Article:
Steve Kotansky on “Authenticity”

In 2002 Steve Kotansky was recorded speaking about the subject of “authenticity” in folk dances. Is a dance “authentic” if it is observed being performed by villagers at a dance festival? If it is performed for a researcher in the dance’s ‘home’ village? If people are doing different versions in the same line at the same time? What happens to a dance when it is isolated from its context – a choreography stripped from its occasion? The excellent German website Tanzrichtung published the recording on May 27, 2016. A Google translation of that recording is reproduced below.

“There are so many reasons why you dance, purely physical, emotional, emotional, artistic, social – so many reasons. Various psychological processes are linked to these motifs. 1972 was a festival in Serbia in Leskovac, where they danced “izvorni tanci”, dances from the source, “pure” folklore. The stupid thing was, you could win something at this festival. It was a competition. And that changed things very quickly: “Yes, how can we win? Our folklore may be too simple … Wait, the thing, doesn’t he have an uncle in Belgrade? He probably knows a choreographer. We bring in a choreographer who looks at our things and does something. We’ll definitely win. ”Then you can see how“ our dance ”,“ naško Kolo ”, ends up being something completely different from how we know it. And the neighbors in the village two kilometers away hear about it and fetch someone, and this competition continues to build up.

It has often been like this. We saw a group of eight men and eight women from an East Serbian village, from Aleksinac. They danced for us, my friend and me, very simple, simple dances. You performed a dance, then the second and third … no choreography. We asked them if we could visit them in their camp, five kilometers outside where they slept. We came there in the afternoon, right after lunch, we had our rakija together and we told them we wanted to film. The eight men got up and started dancing. One on the left danced quite differently. He danced the same steps, but different in style, and one said, “What are you doing? You’re dancing stupidly, they want to film us! “And we said” Leave him, leave him, we want to see how everyone just dances for himself. “” No, no, that’s not possible! These are our dances! ”A month later we were with him at his daughter’s wedding. He was allowed to lead and dance and everyone imitated him. It was so funny! It was interesting – they already had an idea of ​​how to “properly” dance. We saw it purely folkloric, but as soon as our camera was there, they wanted it exactly as they wanted it.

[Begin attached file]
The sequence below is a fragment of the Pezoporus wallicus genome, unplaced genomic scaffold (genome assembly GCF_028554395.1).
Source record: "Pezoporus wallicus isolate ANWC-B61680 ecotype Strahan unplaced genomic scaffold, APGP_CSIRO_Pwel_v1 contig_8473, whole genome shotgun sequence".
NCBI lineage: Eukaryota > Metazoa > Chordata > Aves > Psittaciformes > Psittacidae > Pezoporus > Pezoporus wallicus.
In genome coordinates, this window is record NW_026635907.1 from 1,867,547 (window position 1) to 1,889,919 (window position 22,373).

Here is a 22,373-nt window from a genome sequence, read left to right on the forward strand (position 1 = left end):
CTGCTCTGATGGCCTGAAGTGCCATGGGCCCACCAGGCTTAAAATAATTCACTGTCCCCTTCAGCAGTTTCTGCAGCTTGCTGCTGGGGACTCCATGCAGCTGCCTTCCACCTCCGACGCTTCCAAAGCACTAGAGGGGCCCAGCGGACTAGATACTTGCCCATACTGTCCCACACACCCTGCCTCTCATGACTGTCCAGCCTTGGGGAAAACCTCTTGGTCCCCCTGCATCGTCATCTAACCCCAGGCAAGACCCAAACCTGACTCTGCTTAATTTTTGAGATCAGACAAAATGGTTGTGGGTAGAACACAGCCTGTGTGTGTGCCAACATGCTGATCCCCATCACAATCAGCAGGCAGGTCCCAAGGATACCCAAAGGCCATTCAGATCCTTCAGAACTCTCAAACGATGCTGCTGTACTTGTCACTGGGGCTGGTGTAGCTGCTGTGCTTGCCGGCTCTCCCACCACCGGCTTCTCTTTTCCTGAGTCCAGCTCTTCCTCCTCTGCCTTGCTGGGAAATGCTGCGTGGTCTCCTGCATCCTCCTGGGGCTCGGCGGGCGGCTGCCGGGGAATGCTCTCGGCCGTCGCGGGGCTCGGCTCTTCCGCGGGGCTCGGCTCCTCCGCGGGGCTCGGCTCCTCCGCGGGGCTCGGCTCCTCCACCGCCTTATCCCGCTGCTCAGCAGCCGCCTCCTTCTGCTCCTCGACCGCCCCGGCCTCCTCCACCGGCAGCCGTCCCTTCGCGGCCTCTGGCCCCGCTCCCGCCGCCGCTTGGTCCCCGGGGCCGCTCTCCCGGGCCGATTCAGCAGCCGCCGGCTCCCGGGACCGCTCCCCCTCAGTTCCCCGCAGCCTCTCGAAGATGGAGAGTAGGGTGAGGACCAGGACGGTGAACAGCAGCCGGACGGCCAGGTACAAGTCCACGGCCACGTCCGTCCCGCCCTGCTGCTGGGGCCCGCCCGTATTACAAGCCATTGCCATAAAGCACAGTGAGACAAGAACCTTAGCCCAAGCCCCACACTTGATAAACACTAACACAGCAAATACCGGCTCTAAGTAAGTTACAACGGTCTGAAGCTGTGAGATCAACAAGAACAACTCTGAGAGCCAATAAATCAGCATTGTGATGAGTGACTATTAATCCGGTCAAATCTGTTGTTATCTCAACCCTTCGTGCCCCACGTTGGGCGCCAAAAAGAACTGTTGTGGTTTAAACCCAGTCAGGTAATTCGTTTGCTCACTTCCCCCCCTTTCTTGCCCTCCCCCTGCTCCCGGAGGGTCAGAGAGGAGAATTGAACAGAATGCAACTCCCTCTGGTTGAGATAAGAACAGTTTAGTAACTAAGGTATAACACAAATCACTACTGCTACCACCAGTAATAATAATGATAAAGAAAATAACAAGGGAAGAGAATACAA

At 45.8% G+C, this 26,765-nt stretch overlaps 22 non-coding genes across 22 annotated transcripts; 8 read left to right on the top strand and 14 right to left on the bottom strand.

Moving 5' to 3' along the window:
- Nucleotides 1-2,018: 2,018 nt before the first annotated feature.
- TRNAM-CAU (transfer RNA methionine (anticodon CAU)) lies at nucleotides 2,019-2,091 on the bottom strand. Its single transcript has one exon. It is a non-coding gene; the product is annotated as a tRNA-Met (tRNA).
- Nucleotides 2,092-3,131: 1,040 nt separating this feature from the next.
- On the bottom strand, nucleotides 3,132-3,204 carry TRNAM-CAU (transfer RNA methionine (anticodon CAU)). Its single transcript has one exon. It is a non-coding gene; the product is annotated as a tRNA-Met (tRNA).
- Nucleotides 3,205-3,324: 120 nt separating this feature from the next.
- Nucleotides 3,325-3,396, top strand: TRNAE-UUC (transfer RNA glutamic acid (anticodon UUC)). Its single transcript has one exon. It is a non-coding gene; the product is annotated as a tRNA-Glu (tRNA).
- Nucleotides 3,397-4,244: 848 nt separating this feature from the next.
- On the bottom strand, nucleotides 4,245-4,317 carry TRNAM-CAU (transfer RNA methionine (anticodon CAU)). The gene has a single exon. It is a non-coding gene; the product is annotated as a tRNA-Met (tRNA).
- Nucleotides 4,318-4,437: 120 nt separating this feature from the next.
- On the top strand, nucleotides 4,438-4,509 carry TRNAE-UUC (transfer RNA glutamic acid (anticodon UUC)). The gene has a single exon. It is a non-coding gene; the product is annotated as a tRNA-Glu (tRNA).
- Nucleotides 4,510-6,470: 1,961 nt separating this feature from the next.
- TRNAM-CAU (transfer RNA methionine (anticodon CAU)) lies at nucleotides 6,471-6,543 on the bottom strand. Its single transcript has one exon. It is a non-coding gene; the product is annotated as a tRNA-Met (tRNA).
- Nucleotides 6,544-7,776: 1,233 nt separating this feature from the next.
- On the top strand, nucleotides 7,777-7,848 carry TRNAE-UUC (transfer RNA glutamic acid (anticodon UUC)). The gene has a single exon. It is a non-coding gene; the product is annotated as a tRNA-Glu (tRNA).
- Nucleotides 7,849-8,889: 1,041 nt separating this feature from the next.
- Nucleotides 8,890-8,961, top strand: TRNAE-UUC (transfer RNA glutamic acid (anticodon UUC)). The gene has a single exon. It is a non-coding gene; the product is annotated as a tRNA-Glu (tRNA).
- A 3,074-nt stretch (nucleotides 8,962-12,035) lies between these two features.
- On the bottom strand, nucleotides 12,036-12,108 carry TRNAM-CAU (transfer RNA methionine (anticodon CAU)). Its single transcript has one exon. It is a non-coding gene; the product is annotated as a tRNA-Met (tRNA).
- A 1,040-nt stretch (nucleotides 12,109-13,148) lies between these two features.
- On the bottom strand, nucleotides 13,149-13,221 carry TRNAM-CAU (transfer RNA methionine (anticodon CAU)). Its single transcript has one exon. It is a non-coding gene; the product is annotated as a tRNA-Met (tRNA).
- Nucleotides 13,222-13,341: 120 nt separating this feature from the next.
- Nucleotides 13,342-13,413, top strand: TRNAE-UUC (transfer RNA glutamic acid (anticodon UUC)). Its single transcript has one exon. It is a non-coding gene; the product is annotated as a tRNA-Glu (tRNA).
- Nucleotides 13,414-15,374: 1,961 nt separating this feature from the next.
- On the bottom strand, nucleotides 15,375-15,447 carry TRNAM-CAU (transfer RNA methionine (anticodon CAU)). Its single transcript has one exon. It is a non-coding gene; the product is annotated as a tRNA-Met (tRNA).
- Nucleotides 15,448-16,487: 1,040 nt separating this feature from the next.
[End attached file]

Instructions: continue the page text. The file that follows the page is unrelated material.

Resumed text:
I was then in the village whose group won. You won a color television. There was only one place in the village where there was electricity. I was there for a week, in southern Serbia, near Gnjilane. It was very interesting. We didn’t see what they showed when dancing in the village. We wanted to do a dance, but they were very reserved. “You don’t just dance to dance! You dance when there is an occasion, a wedding or a holiday. ”It took a long time, but as soon as we brought in good musicians, everyone started to dance. Then a shepherd came: “What’s going on here? Why don’t I know about anything? “

I do everything from the simplest village dance to highly choreographed dances. But I’m honest, I always say what that’s what I’m doing.”


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